11 July 2024

Born in Paris, Arnaud Nazare-Aga, a French sculptor sees himself as a “creative” rather than an artist. Nevertheless, because people from all over the world purchase his art and consider him an artist, he has become one.


Buddhist philosophy

When he was young, Arnaud did not follow to the typical paths of most teenagers, such as attending school. Instead, at the age of 14, he went to the Tibetan Buddhist temple in Burgundy, located in east-central France, and stayed there until he was 28. During that time, he received training from Bhutanese and Tibetan artists and delved into the study of the Buddha’s teachings, as well as the law of karma.

“When you’re young, you often perceive injustice in the world, everything seems so unfair. Some people are born into privilege, while others face extreme poverty and immense challenges. If you have a deep understanding of karma, however, you come to realise that events occur as a consequence of one’s actions,” Arnaud said in an interview with Thai PBS World.

He views karma as a cause-and-effect rule, believing that life cannot be seen as a singular beginning and end. He has come to believe that what people do today will have consequences, perhaps not in this life, but in future lives. Every action one takes in this life carries consequences, and one is living with the results of actions one took in the past.

Moreover, in certain situations, an understanding of karma can provide peace of mind.

“Even if you go to jail for something you haven’t done, if you don’t believe in karma, it’s a great source of suffering. If, however, you believe in karma, you may feel like you’re paying a debt for something you did in the past, even if you don’t know what it was. So, you accept it and the suffering cools down”, he said, believing that this acceptance marks the beginning of finding peace in an unjust situation.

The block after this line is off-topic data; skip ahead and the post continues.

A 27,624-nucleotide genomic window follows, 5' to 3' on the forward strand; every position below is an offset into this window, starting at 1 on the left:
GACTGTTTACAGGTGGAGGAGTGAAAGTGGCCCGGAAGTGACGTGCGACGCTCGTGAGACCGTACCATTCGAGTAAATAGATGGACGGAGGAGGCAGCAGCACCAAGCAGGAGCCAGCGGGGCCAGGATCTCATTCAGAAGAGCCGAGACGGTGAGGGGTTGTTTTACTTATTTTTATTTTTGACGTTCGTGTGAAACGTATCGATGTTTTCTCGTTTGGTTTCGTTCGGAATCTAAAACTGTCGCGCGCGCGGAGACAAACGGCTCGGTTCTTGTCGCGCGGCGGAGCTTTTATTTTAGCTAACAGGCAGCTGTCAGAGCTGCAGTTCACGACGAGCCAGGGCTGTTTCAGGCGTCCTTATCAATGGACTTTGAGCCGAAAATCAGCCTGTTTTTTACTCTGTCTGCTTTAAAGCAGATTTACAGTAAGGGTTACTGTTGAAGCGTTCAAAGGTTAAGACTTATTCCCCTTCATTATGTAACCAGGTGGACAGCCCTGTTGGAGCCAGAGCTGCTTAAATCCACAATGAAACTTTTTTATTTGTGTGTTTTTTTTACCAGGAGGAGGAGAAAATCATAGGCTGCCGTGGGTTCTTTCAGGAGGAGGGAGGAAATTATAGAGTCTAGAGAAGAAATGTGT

The masterpiece

Little did he know that the arts, crafts and training in the monastery, along with his experience in designing and decorating a temple in Burgundy when he was young, would become his profession many years later.

Twelve years ago, he decided to quit various other activities and venture into the world of art, despite not initially believing in his potential. He faced struggles along the way. Nonetheless, he took a piece to a gallery in Singapore, hoping to see some interest, and received an immediate ‘yes.’ Since then, he has consistently collaborated with the same gallery and has now exhibited in approximately 20 galleries worldwide.

His sculptures feature a unique style, characterised by bright, vivid and playful colours, as he aims to spread positive vibes through his art. Notably, he holds the distinction of being the first artist to create a collection based on ‘The Little Prince’ book by Antoine de Saint-Exupéry, and his masterpiece is inspired by this beloved work. It is called ‘The Little Prince in the Dark’.